On “DRZ,” the electronic possibilities feel infinite. Maybe it’s the saxophone’s natural properties, but Rempis is seemingly out front. Zarzutzki – ears wide open – welds, fuses, and stitches, making each electronic choice tell. This is a series of extraordinary trio gestures, a multi-part instant composition, in which the air between instruments becomes part of the cumulative effect.

On “DRY,” Young’s wonderful (and wild) bassoon-electronics combination forces you to rethink the basic relationship between voices. The improvisation begins in a weird, sustained soundscape. Soon, Daisy creeps in, a bobbling motion, pushing things forward. Electronic effects, echo, saxophone, then bassoon fill the space. Underneath, an arrow might just point us back to the bunker in Vallejo. An elusive, all-encompassing presence – rolling toms, reverb, long tones – stays with you long after the music is gone.
–Greg Buium

 

Jason Robinson
Resonant Geographies
pfMENTUM PFMCD115

Resonant Geographies is Jason Robinson’s eighth recording as a leader, and the third featuring his Janus Ensemble. A meditation on place and memory, the album-length suite draws inspiration from locations relevant to Robinson’s biography, transposing personal reminiscences into dreamlike sound worlds. Each movement evokes a range of moods and sounds related to his recollections, interpreted by improvisers well versed in the work of iconic jazz composers whose influence can be heard in Robinson’s writing. For Robinson, who has worked in various settings (from electronically-augmented solo excursions to sideman gigs in roots reggae ensembles), this is his most ambitious project to date.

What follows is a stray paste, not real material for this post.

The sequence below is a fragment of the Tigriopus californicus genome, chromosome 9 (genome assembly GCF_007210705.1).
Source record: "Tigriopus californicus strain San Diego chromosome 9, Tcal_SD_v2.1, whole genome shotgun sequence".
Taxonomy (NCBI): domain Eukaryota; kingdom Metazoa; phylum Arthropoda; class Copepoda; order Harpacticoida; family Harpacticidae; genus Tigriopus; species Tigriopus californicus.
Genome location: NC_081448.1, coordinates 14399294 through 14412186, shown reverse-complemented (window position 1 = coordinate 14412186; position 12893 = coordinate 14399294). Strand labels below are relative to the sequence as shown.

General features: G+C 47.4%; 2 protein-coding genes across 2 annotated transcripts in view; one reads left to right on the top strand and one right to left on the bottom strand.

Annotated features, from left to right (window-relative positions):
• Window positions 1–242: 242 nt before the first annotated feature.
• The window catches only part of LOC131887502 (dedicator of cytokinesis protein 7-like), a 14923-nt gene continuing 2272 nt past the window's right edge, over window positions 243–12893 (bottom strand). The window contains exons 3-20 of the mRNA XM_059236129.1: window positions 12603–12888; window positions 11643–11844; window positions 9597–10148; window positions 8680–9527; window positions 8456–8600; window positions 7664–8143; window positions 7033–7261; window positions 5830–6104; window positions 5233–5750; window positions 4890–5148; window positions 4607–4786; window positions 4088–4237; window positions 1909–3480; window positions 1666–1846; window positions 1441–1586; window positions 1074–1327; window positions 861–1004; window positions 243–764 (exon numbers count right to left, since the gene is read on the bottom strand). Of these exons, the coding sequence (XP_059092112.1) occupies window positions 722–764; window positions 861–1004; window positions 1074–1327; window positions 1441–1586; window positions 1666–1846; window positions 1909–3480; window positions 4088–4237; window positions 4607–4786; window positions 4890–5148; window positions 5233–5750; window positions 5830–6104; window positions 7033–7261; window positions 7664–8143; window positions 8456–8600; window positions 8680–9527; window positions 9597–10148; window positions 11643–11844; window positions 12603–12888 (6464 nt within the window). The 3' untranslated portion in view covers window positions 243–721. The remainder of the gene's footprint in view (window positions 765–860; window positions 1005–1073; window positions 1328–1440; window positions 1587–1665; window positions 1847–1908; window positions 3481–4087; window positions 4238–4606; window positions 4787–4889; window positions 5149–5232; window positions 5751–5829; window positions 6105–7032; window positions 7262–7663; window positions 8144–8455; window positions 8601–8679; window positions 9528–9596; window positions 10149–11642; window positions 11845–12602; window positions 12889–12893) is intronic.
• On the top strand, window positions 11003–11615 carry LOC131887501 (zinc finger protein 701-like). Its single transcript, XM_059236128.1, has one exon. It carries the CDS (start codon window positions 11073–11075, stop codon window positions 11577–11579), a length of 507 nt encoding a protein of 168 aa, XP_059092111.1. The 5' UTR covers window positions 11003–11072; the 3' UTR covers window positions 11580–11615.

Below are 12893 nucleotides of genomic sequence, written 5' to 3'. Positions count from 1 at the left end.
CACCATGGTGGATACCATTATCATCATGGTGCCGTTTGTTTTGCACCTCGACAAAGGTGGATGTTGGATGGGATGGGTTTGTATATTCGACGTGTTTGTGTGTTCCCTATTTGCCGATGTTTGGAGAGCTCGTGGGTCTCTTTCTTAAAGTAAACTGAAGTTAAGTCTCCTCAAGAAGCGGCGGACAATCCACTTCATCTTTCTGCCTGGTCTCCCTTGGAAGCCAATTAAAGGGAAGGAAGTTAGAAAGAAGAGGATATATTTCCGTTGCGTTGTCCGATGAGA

Issued by pfMENTUM, Resonant Geographies expands upon Robinson’s prior Cuneiform releases: Tiresian Symmetry, from 2012; and The Two Faces of Janus, the group’s 2010 quintet debut. Featuring some of today’s most esteemed improvisers, the expanded 11-piece version of Robinson’s Janus Ensemble is anchored by drummers George Schuller and Ches Smith, with bassist Drew Gress holding down the bottom end, aided by tuba player Marcus Rojas, multi-instrumentalist Bill Lowe (tuba and bass trombone), and trombonist Michael Dessen. Guitarist Liberty Ellman bridges the bass-heavy rhythm section and the multi-reed frontline of Marty Ehrlich, Oscar Noriega, J.D. Parran, and Robinson, who employ an assortment of woodwinds, from flute to contra alto clarinet.

Kaleidoscopic arrangements infuse the proceedings with a multihued palette reminiscent of the creative music orchestras of Muhal Richard Abrams and Anthony Braxton. The hocketed brass and syncopated rhythms of “Facing West” recall the intricate writing of Henry Threadgill, whose Very Very Circus ensemble Robinson has cited as an influence. A probing tuba solo by Rojas (a Threadgill alumni) reinforces the connection. Delving even further into the jazz continuum, the accelerating tempos and ardent horns of “Dreaming” suggest Mingus’ The Black Saint and the Sinner Lady, while the Ellingtonian sophistication of “Futures Unimagined” alludes to “Mood Indigo,” complete with Lowe’s growling, harmon-muted bass trombone.

Robinson seamlessly integrates tenets from the past into a modernistic synthesis; darting lines and dense harmonic passages exude an optimistic quality, with exuberant grooves and metric shifts generating forward momentum. Other than a few muscular tenor solos, Robinson generally eschews the spotlight, assuming the magnanimous role of bandleader; the suite covers a wide variety of stylistic territory, featuring each musician in collaborative and solo settings. Some sections explore abstract tonalities, while others swing majestically, recalling the vim and vigor of the early big bands.

What unifies the work is Robinson’s seamless integration of different sound worlds into a singular aesthetic that encompasses historical references, individual expressions, and collective improvisation. Executed by a multi-generational line-up representing an intriguing cross-section of contemporary music scenes, Resonant Geographies demonstrates an all-inclusive world view, proving that a vast array of new creative possibilities is available to forward-thinking artists familiar with past innovations.
–Troy Collins

 

Matthew Shipp Quartet featuring Mat Walerian
Sonic Fiction
ESP Disk’ ESP 5018